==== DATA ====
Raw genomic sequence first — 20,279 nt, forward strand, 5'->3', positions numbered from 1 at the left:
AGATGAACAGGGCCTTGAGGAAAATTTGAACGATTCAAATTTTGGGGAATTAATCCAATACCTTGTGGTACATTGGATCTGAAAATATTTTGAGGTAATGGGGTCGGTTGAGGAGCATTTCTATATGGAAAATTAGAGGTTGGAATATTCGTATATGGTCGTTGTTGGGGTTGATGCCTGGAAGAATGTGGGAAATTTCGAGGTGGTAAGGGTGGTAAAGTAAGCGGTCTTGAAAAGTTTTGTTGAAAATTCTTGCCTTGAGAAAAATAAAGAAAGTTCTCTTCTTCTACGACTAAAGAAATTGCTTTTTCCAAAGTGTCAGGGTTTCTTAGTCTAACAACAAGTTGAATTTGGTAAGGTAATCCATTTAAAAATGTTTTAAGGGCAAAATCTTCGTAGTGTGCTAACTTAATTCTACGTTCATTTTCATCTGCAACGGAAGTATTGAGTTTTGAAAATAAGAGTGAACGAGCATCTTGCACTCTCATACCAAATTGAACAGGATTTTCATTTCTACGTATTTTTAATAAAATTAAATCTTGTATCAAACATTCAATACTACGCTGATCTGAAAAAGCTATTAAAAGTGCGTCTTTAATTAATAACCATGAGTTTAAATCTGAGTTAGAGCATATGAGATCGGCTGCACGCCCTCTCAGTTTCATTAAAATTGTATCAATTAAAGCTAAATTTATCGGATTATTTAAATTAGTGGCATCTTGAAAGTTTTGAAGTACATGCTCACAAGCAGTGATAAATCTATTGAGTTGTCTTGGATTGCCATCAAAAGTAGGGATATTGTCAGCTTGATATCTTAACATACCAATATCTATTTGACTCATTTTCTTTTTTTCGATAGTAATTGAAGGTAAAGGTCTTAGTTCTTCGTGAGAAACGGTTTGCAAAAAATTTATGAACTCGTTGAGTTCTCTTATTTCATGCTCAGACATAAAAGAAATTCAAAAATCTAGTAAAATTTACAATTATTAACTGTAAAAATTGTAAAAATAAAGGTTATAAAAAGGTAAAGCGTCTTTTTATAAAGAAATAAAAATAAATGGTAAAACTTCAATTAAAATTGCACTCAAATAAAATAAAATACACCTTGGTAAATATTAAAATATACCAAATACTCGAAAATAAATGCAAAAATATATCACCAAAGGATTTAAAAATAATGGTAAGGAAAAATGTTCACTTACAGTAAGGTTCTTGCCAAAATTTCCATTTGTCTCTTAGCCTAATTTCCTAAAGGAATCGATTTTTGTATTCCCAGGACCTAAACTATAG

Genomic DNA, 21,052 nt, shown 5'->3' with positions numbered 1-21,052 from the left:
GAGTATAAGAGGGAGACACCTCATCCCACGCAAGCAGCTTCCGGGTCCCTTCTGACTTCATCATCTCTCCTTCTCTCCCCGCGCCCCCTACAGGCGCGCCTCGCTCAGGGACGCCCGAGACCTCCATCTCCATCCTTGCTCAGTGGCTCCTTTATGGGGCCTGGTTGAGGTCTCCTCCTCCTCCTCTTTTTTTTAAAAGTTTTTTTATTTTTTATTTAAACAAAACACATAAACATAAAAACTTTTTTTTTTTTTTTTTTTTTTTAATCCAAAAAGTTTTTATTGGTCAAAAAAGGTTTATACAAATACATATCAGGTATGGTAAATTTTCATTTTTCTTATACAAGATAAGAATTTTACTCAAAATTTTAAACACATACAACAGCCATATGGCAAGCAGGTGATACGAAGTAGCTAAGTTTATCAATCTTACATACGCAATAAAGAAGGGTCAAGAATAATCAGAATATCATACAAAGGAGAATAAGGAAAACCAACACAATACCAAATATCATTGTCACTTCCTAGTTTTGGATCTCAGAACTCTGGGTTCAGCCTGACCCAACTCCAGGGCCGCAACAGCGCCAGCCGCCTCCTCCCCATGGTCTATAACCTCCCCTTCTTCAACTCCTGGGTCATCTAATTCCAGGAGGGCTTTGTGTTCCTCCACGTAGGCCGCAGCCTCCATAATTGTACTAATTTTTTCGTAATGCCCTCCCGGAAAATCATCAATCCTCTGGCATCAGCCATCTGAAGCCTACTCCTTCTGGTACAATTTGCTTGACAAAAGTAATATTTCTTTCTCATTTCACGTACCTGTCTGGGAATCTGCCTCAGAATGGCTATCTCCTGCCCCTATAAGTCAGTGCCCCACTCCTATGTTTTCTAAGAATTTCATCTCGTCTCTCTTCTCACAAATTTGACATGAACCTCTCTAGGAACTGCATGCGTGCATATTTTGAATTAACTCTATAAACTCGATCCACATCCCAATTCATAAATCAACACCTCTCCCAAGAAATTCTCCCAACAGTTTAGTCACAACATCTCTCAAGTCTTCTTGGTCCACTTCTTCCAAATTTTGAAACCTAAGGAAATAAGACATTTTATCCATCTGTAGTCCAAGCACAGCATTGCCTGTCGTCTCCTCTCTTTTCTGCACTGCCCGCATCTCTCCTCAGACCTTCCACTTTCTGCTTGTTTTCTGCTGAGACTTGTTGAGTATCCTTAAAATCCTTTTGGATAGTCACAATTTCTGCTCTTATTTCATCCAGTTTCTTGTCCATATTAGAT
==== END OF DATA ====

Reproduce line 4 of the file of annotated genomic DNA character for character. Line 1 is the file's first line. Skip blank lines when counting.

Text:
GAGTATAAGAGGGAGACACCTCATCCCACGCAAGCAGCTTCCGGGTCCCTTCTGACTTCATCATCTCTCCTTCTCTCCCCGCGCCCCCTACAGGCGCGCCTCGCTCAGGGACGCCCGAGACCTCCATCTCCATCCTTGCTCAGTGGCTCCTTTATGGGGCCTGGTTGAGGTCTCCTCCTCCTCCTCTTTTTTTTAAAAGTTTTTTTATTTTTTATTTAAACAAAACACATAAACATAAAAACTTTTTTTTTTTTTTTTTTTTTTTAATCCAAAAAGTTTTTATTGGTCAAAAAAGGTTTATACAAATACATATCAGGTATGGTAAATTTTCATTTTTCTTATACAAGATAAGAATTTTACTCAAAATTTTAAACACATACAACAGCCATATGGCAAGCAGGTGATACGAAGTAGCTAAGTTTATCAATCTTACATACGCAATAAAGAAGGGTCAAGAATAATCAGAATATCATACAAAGGAGAATAAGGAAAACCAACACAATACCAAATATCATTGTCACTTCCTAGTTTTGGATCTCAGAACTCTGGGTTCAGCCTGACCCAACTCCAGGGCCGCAACAGCGCCAGCCGCCTCCTCCCCATGGTCTATAACCTCCCCTTCTTCAACTCCTGGGTCATCTAATTCCAGGAGGGCTTTGTGTTCCTCCACGTAGGCCGCAGCCTCCATAATTGTACTAATTTTTTCGTAATGCCCTCCCGGAAAATCATCAATCCTCTGGCATCAGCCATCTGAAGCCTACTCCTTCTGGTACAATTTGCTTGACAAAAGTAATATTTCTTTCTCATTTCACGTACCTGTCTGGGAATCTGCCTCAGAATGGCTATCTCCTGCCCCTATAAGTCAGTGCCCCACTCCTATGTTTTCTAAGAATTTCATCTCGTCTCTCTTCTCACAAATTTGACATGAACCTCTCTAGGAACTGCATGCGTGCATATTTTGAATTAACTCTATAAACTCGATCCACATCCCAATTCATAAATCAACACCTCTCCCAAGAAATTCTCCCAACAGTTTAGTCACAACATCTCTCAAGTCTTCTTGGTCCACTTCTTCCAAATTTTGAAACCTAAGGAAATAAGACATTTTATCCATCTGTAGTCCAAGCACAGCATTGCCTGTCGTCTCCTCTCTTTTCTGCACTGCCCGCATCTCTCCTCAGACCTTCCACTTTCTGCTTGTTTTCTGCTGAGACTTGTTGAGTATCCTTAAAATCCTTTTGGATAGTCACAATTTCTGCTCTTATTTCATCCAGTTTCTTGTCCATATTAGAT